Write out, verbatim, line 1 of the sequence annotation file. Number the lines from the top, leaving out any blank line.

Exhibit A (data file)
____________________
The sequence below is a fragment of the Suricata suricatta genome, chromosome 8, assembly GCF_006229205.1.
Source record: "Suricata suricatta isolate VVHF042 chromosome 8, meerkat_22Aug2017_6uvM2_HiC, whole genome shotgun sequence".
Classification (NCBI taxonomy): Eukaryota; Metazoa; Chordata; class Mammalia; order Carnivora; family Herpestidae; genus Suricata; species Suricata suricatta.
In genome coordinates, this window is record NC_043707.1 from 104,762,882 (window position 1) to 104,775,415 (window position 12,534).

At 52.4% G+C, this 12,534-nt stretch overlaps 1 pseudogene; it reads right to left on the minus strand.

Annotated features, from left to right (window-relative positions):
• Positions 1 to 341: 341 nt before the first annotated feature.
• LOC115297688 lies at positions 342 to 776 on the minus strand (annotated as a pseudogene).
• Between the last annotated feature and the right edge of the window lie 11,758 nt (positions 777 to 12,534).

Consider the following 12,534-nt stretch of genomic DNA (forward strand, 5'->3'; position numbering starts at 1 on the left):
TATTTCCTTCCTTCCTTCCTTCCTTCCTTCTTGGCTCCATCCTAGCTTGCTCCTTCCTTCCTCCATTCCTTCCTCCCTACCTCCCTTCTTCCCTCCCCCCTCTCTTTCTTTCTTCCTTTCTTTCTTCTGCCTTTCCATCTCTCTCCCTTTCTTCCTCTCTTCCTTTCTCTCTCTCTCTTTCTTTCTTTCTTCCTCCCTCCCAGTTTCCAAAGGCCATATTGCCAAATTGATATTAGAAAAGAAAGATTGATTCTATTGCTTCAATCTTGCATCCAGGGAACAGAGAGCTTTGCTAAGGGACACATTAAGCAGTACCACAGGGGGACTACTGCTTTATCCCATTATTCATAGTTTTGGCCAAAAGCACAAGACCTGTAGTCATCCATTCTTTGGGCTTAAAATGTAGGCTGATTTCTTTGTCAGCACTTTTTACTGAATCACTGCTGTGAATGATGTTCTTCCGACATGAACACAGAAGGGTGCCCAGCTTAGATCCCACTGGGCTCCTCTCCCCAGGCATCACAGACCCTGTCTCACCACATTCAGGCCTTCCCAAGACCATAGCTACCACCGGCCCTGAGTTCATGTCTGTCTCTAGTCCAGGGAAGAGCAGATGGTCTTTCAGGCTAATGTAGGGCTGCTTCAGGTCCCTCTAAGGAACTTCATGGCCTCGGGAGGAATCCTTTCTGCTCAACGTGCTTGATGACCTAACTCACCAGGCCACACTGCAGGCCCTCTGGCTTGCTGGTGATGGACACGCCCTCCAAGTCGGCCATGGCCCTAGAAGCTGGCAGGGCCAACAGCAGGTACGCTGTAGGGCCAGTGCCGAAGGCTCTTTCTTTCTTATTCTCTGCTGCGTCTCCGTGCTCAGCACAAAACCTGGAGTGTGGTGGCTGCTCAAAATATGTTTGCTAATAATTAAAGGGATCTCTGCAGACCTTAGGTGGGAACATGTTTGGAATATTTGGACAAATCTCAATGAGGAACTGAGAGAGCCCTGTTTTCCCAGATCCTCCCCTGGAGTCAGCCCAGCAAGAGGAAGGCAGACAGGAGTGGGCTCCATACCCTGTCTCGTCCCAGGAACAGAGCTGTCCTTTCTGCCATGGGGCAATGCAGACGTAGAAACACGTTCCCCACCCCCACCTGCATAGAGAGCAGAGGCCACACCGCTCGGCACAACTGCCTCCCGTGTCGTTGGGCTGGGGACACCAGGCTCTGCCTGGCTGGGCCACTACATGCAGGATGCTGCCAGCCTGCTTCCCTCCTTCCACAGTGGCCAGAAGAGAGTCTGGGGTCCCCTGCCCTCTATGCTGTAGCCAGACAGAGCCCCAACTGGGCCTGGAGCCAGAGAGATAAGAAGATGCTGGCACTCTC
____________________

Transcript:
The sequence below is a fragment of the Suricata suricatta genome, chromosome 8, assembly GCF_006229205.1.